Why the cookie crumblesPosted by Eagranie Yuh on Monday, December 29th, 2008
Tags for this Article: Christmas, cookie, cranberry, dessert, food science, holiday
I’ve make these cranberry shortbread stars every Christmas for the past ten years, and they have quite the following. They’re buttery and crumbly, with just a hint of tartness from the addition of dried cranberries. I’d give you the exact recipe, but then I’d have to kill you.
My recipe has just six ingredients: butter, sugar, flour, cornstarch, salt and cranberries. It uses a basic creaming method. First, cream the butter and sugar until fluffy. Combine the flour, cornstarch and salt, and add it slowly to the butter. FInally, fold in the cranberries.
The two main features of shortbread are its buttery flavour and crumbly texture. Any good recipe will have a high ratio of butter to flour, which provides good flavour. The crumbly texture can be accomplished in one of two ways: by adding cornstarch, or by using a different mixing method.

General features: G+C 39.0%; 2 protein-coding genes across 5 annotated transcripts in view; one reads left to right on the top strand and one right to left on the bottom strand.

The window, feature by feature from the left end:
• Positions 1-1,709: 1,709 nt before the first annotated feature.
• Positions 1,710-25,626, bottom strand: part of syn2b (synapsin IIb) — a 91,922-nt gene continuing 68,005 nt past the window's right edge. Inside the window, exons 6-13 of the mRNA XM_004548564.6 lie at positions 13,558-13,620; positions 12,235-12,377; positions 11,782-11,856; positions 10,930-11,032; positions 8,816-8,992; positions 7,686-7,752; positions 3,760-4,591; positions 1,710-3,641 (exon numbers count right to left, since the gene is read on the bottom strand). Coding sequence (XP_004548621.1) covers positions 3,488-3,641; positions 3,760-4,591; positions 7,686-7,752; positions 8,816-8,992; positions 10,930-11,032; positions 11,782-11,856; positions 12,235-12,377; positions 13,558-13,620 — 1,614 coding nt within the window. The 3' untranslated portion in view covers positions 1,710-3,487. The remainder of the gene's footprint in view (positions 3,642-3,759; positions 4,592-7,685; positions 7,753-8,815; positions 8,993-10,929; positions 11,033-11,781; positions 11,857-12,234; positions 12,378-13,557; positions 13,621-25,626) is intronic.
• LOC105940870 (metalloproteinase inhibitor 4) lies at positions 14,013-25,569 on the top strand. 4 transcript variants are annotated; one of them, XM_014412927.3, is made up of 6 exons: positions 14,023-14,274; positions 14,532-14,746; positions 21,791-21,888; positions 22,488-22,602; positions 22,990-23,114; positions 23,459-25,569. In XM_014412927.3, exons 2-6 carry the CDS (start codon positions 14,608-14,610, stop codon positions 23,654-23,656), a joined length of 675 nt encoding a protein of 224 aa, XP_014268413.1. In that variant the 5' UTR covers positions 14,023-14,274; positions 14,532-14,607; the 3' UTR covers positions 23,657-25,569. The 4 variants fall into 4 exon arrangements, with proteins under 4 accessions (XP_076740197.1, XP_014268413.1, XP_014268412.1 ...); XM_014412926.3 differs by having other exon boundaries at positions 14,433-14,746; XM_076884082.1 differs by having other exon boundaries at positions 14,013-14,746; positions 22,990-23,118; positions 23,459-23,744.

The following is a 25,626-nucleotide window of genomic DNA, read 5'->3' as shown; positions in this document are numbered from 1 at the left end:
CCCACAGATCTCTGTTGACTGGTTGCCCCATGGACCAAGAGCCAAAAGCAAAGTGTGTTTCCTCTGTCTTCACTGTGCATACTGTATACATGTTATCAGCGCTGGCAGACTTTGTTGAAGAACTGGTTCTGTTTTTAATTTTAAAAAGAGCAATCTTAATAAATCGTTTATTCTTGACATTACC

Any time that flour meets water in a recipe (and there’s lots of water in butter), you create gluten. Gluten is a complex network of long, strand-like proteins that provide structure and elasticity. Sometimes you want gluten (for example, in bread) and sometimes you don’t (for example, in shortbread).
So, back to shortbread. By adding cornstarch to your mixture, you interfere with gluten’s ability to make long strands. Instead, you get short, stubby strands of gluten, and a crumbly texture.
Purists omit the cornstarch and just use butter, sugar, flour and salt. The key here is to start with all the dry ingredients in one bowl, and to cut the butter into it. The butter pieces get progressively smaller and smaller, until eventually it looks like sand and the whole mixture comes together. The overall principle is the same: the butter interferes with the gluten strands, resulting in a crumbly cookie.
Either way, it sure is tasty.